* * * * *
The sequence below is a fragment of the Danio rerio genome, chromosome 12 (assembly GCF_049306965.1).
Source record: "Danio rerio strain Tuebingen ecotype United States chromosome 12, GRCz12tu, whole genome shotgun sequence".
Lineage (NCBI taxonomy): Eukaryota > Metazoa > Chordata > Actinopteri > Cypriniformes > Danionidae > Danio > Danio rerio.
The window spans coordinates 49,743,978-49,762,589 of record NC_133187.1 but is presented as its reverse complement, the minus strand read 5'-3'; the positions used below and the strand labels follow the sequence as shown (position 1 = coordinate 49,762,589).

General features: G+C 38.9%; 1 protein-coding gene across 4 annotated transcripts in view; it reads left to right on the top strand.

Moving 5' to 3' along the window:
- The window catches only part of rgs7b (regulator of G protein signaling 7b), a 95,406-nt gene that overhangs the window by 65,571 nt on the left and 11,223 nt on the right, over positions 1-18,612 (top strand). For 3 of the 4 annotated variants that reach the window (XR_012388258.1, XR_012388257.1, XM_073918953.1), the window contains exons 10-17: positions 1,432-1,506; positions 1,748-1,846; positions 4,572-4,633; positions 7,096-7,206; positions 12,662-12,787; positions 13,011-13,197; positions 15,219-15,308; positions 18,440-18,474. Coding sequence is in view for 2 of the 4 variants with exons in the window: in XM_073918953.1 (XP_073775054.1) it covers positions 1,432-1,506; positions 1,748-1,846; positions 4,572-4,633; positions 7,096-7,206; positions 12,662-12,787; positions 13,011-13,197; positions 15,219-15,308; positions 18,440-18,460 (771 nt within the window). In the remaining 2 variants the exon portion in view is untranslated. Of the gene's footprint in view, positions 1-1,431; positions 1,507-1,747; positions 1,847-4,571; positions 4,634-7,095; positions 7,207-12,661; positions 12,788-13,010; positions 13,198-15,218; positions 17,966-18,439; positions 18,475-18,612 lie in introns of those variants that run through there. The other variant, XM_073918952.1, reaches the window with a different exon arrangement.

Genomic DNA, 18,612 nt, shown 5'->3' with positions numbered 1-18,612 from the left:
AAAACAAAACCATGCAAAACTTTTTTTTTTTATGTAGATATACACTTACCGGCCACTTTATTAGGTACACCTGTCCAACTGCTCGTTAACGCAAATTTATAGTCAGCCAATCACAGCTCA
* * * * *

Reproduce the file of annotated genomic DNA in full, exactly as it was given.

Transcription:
The sequence below is a fragment of the Danio rerio genome, chromosome 12 (assembly GCF_049306965.1).
Source record: "Danio rerio strain Tuebingen ecotype United States chromosome 12, GRCz12tu, whole genome shotgun sequence".
Lineage (NCBI taxonomy): Eukaryota > Metazoa > Chordata > Actinopteri > Cypriniformes > Danionidae > Danio > Danio rerio.
The window spans coordinates 49,743,978-49,762,589 of record NC_133187.1 but is presented as its reverse complement, the minus strand read 5'-3'; the positions used below and the strand labels follow the sequence as shown (position 1 = coordinate 49,762,589).

General features: G+C 38.9%; 1 protein-coding gene across 4 annotated transcripts in view; it reads left to right on the top strand.

Moving 5' to 3' along the window:
- The window catches only part of rgs7b (regulator of G protein signaling 7b), a 95,406-nt gene that overhangs the window by 65,571 nt on the left and 11,223 nt on the right, over positions 1-18,612 (top strand). For 3 of the 4 annotated variants that reach the window (XR_012388258.1, XR_012388257.1, XM_073918953.1), the window contains exons 10-17: positions 1,432-1,506; positions 1,748-1,846; positions 4,572-4,633; positions 7,096-7,206; positions 12,662-12,787; positions 13,011-13,197; positions 15,219-15,308; positions 18,440-18,474. Coding sequence is in view for 2 of the 4 variants with exons in the window: in XM_073918953.1 (XP_073775054.1) it covers positions 1,432-1,506; positions 1,748-1,846; positions 4,572-4,633; positions 7,096-7,206; positions 12,662-12,787; positions 13,011-13,197; positions 15,219-15,308; positions 18,440-18,460 (771 nt within the window). In the remaining 2 variants the exon portion in view is untranslated. Of the gene's footprint in view, positions 1-1,431; positions 1,507-1,747; positions 1,847-4,571; positions 4,634-7,095; positions 7,207-12,661; positions 12,788-13,010; positions 13,198-15,218; positions 17,966-18,439; positions 18,475-18,612 lie in introns of those variants that run through there. The other variant, XM_073918952.1, reaches the window with a different exon arrangement.

Genomic DNA, 18,612 nt, shown 5'->3' with positions numbered 1-18,612 from the left:
AAAACAAAACCATGCAAAACTTTTTTTTTTTATGTAGATATACACTTACCGGCCACTTTATTAGGTACACCTGTCCAACTGCTCGTTAACGCAAATTTATAGTCAGCCAATCACAGCTCA